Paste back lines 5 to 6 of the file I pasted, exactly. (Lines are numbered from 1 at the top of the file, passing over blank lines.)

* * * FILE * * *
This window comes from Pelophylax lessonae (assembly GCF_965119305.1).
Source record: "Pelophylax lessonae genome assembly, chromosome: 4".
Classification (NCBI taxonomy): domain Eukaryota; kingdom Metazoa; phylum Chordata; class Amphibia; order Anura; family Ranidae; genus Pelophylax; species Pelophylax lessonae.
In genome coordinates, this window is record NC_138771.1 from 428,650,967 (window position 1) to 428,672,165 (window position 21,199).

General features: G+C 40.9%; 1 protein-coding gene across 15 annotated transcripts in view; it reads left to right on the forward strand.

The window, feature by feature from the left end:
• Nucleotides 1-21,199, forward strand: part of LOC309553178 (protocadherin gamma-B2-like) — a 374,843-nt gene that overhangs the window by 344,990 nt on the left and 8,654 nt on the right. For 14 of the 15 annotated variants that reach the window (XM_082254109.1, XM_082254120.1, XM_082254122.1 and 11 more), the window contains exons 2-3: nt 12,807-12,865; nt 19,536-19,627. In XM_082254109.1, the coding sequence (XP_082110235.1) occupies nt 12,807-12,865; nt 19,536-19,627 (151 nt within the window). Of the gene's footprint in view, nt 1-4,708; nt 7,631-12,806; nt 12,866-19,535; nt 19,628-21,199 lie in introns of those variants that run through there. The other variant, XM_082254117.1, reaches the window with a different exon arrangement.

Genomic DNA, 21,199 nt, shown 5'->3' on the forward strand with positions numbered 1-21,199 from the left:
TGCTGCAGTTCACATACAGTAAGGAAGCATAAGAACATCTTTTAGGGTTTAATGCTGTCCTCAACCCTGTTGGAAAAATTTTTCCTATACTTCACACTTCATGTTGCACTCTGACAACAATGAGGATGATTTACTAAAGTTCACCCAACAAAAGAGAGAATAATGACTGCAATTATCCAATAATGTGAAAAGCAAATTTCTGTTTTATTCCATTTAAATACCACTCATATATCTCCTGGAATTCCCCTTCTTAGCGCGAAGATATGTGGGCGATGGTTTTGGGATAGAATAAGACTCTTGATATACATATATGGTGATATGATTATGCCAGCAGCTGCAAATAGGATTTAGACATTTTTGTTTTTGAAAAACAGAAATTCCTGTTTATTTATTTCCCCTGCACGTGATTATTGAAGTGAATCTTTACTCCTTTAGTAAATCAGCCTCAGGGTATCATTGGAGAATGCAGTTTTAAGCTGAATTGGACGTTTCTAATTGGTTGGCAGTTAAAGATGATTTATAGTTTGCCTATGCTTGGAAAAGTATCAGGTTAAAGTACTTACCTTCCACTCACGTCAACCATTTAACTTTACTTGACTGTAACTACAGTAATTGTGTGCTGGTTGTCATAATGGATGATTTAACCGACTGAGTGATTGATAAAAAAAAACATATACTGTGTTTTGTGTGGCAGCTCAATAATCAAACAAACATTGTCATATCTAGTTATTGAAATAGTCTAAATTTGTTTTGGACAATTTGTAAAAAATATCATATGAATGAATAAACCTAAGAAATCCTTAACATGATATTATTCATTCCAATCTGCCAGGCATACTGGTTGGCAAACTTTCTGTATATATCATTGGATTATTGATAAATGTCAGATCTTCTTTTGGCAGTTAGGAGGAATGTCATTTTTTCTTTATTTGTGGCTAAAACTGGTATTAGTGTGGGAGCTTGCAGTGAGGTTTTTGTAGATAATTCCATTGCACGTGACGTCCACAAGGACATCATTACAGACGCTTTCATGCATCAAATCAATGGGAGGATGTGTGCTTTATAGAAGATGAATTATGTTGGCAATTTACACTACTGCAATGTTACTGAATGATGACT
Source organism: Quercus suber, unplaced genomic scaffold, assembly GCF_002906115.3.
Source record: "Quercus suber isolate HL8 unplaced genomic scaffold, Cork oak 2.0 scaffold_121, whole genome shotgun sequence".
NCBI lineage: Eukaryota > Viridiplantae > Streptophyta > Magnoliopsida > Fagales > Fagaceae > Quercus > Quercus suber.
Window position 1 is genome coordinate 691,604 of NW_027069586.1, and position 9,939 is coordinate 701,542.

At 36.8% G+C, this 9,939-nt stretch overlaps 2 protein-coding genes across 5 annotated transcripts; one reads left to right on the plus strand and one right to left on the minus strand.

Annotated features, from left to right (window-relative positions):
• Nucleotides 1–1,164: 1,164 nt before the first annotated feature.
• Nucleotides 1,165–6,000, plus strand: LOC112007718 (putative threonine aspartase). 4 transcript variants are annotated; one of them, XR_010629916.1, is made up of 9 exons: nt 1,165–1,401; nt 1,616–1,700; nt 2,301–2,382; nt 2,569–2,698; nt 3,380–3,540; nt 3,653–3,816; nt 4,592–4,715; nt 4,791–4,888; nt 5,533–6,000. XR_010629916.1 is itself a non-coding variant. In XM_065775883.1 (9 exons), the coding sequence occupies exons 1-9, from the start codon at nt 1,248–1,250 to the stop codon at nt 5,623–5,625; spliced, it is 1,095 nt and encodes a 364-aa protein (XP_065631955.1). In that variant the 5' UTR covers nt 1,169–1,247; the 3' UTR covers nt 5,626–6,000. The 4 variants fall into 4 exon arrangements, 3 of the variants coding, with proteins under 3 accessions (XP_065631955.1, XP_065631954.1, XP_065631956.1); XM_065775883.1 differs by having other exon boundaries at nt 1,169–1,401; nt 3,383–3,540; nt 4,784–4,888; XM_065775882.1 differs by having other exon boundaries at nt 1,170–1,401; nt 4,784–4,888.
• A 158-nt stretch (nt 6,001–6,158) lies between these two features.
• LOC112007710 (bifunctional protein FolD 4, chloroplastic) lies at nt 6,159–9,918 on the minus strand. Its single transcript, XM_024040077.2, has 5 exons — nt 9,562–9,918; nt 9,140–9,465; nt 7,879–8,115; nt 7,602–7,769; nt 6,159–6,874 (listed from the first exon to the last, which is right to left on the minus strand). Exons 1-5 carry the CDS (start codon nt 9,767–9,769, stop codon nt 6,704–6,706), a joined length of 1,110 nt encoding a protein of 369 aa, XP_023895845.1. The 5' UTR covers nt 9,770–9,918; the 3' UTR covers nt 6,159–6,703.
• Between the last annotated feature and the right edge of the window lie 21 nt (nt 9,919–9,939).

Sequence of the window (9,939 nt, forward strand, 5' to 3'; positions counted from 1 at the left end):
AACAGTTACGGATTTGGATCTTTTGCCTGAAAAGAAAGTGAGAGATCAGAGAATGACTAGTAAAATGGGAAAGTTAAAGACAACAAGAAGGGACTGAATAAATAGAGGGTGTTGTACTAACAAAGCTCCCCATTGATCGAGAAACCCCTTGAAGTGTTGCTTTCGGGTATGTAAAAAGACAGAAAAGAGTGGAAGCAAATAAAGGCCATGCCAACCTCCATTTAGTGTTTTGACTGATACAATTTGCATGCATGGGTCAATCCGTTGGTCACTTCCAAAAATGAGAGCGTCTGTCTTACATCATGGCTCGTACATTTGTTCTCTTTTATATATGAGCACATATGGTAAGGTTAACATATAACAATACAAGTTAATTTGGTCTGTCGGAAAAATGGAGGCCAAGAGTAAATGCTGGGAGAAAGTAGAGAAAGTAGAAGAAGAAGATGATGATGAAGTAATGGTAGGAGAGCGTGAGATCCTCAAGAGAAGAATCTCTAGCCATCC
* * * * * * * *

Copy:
General features: G+C 40.9%; 1 protein-coding gene across 15 annotated transcripts in view; it reads left to right on the forward strand.

The window, feature by feature from the left end: